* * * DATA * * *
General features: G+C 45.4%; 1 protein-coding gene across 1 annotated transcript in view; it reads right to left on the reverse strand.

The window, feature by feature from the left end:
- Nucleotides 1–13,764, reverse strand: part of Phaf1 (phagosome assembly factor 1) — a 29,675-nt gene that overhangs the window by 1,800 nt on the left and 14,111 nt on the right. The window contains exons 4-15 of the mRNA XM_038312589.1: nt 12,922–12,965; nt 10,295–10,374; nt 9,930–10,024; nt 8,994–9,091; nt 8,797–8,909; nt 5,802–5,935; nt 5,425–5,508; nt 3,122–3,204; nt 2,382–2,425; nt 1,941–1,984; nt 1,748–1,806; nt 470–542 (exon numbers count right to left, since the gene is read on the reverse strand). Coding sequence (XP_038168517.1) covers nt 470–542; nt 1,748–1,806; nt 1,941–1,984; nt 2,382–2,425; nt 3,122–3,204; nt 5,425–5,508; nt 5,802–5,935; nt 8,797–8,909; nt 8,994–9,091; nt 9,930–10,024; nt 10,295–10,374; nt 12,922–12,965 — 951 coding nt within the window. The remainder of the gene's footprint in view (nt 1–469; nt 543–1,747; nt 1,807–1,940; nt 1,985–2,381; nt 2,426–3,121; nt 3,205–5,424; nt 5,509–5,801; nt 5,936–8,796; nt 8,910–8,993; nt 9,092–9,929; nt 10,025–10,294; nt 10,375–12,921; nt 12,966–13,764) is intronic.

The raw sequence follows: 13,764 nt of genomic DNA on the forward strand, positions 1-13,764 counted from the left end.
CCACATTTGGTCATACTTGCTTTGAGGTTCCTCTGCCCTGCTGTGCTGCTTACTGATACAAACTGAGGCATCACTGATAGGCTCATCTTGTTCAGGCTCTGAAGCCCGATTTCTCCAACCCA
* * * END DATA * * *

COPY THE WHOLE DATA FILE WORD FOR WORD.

General features: G+C 45.4%; 1 protein-coding gene across 1 annotated transcript in view; it reads right to left on the reverse strand.

The window, feature by feature from the left end:
- Nucleotides 1–13,764, reverse strand: part of Phaf1 (phagosome assembly factor 1) — a 29,675-nt gene that overhangs the window by 1,800 nt on the left and 14,111 nt on the right. The window contains exons 4-15 of the mRNA XM_038312589.1: nt 12,922–12,965; nt 10,295–10,374; nt 9,930–10,024; nt 8,994–9,091; nt 8,797–8,909; nt 5,802–5,935; nt 5,425–5,508; nt 3,122–3,204; nt 2,382–2,425; nt 1,941–1,984; nt 1,748–1,806; nt 470–542 (exon numbers count right to left, since the gene is read on the reverse strand). Coding sequence (XP_038168517.1) covers nt 470–542; nt 1,748–1,806; nt 1,941–1,984; nt 2,382–2,425; nt 3,122–3,204; nt 5,425–5,508; nt 5,802–5,935; nt 8,797–8,909; nt 8,994–9,091; nt 9,930–10,024; nt 10,295–10,374; nt 12,922–12,965 — 951 coding nt within the window. The remainder of the gene's footprint in view (nt 1–469; nt 543–1,747; nt 1,807–1,940; nt 1,985–2,381; nt 2,426–3,121; nt 3,205–5,424; nt 5,509–5,801; nt 5,936–8,796; nt 8,910–8,993; nt 9,092–9,929; nt 10,025–10,294; nt 10,375–12,921; nt 12,966–13,764) is intronic.

The raw sequence follows: 13,764 nt of genomic DNA on the forward strand, positions 1-13,764 counted from the left end.
CCACATTTGGTCATACTTGCTTTGAGGTTCCTCTGCCCTGCTGTGCTGCTTACTGATACAAACTGAGGCATCACTGATAGGCTCATCTTGTTCAGGCTCTGAAGCCCGATTTCTCCAACCCA